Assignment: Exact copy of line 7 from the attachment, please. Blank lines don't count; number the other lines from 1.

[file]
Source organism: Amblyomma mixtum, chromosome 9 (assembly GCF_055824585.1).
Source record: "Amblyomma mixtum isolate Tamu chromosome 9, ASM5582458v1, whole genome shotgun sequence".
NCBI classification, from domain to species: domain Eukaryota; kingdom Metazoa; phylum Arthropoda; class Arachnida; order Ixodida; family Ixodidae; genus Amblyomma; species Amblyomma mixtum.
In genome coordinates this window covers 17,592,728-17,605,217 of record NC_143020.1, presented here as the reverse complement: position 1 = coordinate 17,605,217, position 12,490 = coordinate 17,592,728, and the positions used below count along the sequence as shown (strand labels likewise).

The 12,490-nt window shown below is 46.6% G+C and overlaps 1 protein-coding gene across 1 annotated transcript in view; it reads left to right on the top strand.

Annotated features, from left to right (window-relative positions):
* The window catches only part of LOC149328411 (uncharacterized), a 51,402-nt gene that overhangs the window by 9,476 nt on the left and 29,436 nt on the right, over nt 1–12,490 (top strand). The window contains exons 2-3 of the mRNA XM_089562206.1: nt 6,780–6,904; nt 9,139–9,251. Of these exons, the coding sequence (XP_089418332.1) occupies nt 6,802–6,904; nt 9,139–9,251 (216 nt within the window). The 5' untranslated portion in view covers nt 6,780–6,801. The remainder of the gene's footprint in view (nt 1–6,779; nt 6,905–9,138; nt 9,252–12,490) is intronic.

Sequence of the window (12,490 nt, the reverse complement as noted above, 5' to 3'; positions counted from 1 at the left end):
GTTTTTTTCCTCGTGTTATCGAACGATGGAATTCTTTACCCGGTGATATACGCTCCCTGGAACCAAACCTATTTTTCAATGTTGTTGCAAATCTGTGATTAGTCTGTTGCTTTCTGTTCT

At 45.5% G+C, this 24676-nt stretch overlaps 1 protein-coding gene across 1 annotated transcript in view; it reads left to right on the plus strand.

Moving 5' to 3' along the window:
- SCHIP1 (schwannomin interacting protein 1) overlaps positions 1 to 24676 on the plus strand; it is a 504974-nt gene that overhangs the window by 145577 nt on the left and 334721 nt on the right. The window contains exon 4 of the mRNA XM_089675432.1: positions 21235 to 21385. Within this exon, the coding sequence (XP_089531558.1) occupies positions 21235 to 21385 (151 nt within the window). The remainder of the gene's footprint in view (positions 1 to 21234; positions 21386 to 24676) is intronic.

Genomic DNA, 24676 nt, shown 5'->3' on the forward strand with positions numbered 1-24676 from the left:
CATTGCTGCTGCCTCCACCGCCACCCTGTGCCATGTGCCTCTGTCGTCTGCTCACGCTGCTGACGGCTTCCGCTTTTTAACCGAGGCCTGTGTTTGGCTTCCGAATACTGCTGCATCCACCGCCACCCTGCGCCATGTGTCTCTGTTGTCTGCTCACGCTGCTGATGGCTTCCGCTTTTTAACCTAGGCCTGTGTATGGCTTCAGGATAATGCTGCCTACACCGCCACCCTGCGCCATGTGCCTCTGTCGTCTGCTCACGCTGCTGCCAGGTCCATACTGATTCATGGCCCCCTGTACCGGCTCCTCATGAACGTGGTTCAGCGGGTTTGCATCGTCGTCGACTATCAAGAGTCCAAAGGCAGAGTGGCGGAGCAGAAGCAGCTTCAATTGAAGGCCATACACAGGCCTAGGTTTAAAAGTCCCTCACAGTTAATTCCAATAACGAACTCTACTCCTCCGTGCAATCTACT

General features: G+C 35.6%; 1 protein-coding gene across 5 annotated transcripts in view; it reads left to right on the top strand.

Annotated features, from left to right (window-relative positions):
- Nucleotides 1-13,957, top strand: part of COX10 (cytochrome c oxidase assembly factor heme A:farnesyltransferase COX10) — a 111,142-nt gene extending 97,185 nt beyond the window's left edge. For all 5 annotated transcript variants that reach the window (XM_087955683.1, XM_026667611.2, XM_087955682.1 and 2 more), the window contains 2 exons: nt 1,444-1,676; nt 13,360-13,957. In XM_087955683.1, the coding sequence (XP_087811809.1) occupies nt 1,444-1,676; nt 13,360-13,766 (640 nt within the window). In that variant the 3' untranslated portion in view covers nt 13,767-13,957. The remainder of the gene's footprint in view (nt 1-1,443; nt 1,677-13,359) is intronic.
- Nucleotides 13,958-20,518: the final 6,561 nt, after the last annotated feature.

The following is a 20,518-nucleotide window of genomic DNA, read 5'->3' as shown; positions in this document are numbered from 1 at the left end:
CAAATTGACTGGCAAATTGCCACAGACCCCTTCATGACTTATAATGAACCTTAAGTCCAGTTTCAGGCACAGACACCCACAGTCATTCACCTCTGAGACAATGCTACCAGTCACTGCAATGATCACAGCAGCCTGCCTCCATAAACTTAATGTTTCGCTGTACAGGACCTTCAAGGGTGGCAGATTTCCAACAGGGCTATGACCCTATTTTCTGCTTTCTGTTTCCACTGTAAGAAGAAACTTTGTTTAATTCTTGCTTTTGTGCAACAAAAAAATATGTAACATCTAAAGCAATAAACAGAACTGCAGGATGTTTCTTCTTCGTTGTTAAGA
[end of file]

* The window catches only part of LOC149328411 (uncharacterized), a 51,402-nt gene that overhangs the window by 9,476 nt on the left and 29,436 nt on the right, over nt 1–12,490 (top strand). The window contains exons 2-3 of the mRNA XM_089562206.1: nt 6,780–6,904; nt 9,139–9,251. Of these exons, the coding sequence (XP_089418332.1) occupies nt 6,802–6,904; nt 9,139–9,251 (216 nt within the window). The 5' untranslated portion in view covers nt 6,780–6,801. The remainder of the gene's footprint in view (nt 1–6,779; nt 6,905–9,138; nt 9,252–12,490) is intronic.